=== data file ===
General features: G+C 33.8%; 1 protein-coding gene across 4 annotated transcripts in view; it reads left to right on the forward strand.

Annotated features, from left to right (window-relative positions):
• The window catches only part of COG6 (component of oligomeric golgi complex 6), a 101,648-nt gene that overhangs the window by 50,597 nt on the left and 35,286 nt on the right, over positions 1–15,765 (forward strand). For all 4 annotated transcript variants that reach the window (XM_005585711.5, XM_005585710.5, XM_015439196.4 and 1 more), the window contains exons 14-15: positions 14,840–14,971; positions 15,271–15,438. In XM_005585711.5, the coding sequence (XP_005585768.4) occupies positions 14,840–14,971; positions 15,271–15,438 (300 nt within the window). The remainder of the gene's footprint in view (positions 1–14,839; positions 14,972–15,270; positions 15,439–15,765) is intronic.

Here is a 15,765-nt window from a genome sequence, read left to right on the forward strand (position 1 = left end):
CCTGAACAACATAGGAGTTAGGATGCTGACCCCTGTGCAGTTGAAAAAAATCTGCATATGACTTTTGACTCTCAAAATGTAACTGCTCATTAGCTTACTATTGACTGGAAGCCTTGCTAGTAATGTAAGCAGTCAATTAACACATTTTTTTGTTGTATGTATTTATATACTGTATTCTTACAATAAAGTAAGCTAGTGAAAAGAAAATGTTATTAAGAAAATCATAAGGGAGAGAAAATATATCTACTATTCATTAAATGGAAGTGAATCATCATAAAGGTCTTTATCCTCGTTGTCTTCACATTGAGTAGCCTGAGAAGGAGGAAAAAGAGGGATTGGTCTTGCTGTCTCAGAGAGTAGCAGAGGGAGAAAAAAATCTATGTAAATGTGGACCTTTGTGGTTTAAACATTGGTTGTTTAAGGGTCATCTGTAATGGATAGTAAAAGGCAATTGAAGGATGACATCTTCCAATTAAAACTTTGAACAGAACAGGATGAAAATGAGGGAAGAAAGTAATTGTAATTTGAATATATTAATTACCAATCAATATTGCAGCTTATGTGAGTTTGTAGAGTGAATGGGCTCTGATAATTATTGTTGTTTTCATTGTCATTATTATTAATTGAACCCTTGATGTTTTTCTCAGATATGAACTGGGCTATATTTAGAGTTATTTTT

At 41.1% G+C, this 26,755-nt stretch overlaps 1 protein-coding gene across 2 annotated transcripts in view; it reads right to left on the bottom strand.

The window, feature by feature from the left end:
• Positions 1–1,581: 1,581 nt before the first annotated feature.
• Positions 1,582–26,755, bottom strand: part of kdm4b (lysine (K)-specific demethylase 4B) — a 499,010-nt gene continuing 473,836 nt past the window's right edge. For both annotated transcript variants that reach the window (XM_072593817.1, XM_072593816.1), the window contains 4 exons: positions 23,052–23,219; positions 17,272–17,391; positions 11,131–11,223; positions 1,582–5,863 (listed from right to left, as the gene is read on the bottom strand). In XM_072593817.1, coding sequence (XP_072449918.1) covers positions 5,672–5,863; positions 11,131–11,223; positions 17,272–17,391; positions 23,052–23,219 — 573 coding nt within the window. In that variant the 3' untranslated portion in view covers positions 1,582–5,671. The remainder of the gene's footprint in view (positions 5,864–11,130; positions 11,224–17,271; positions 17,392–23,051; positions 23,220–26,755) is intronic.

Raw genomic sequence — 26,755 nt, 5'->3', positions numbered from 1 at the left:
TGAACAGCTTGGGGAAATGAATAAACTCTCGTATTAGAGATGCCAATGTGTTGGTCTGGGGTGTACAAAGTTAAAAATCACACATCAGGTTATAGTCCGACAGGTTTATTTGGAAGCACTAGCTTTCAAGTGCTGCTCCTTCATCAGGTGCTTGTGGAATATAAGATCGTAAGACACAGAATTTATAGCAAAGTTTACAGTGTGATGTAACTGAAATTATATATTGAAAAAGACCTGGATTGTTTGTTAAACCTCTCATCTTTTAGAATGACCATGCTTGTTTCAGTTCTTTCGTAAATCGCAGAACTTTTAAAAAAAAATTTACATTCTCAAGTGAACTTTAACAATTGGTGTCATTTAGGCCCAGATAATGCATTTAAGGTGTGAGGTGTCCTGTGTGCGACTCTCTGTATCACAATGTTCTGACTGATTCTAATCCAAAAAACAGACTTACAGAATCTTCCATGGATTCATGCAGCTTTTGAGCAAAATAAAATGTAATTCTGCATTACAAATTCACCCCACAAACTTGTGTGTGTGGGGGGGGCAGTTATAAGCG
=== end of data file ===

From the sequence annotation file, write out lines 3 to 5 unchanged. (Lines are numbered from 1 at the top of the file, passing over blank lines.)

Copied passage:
• The window catches only part of COG6 (component of oligomeric golgi complex 6), a 101,648-nt gene that overhangs the window by 50,597 nt on the left and 35,286 nt on the right, over positions 1–15,765 (forward strand). For all 4 annotated transcript variants that reach the window (XM_005585711.5, XM_005585710.5, XM_015439196.4 and 1 more), the window contains exons 14-15: positions 14,840–14,971; positions 15,271–15,438. In XM_005585711.5, the coding sequence (XP_005585768.4) occupies positions 14,840–14,971; positions 15,271–15,438 (300 nt within the window). The remainder of the gene's footprint in view (positions 1–14,839; positions 14,972–15,270; positions 15,439–15,765) is intronic.

Here is a 15,765-nt window from a genome sequence, read left to right on the forward strand (position 1 = left end):
CCTGAACAACATAGGAGTTAGGATGCTGACCCCTGTGCAGTTGAAAAAAATCTGCATATGACTTTTGACTCTCAAAATGTAACTGCTCATTAGCTTACTATTGACTGGAAGCCTTGCTAGTAATGTAAGCAGTCAATTAACACATTTTTTTGTTGTATGTATTTATATACTGTATTCTTACAATAAAGTAAGCTAGTGAAAAGAAAATGTTATTAAGAAAATCATAAGGGAGAGAAAATATATCTACTATTCATTAAATGGAAGTGAATCATCATAAAGGTCTTTATCCTCGTTGTCTTCACATTGAGTAGCCTGAGAAGGAGGAAAAAGAGGGATTGGTCTTGCTGTCTCAGAGAGTAGCAGAGGGAGAAAAAAATCTATGTAAATGTGGACCTTTGTGGTTTAAACATTGGTTGTTTAAGGGTCATCTGTAATGGATAGTAAAAGGCAATTGAAGGATGACATCTTCCAATTAAAACTTTGAACAGAACAGGATGAAAATGAGGGAAGAAAGTAATTGTAATTTGAATATATTAATTACCAATCAATATTGCAGCTTATGTGAGTTTGTAGAGTGAATGGGCTCTGATAATTATTGTTGTTTTCATTGTCATTATTATTAATTGAACCCTTGATGTTTTTCTCAGATATGAACTGGGCTATATTTAGAGTTATTTTT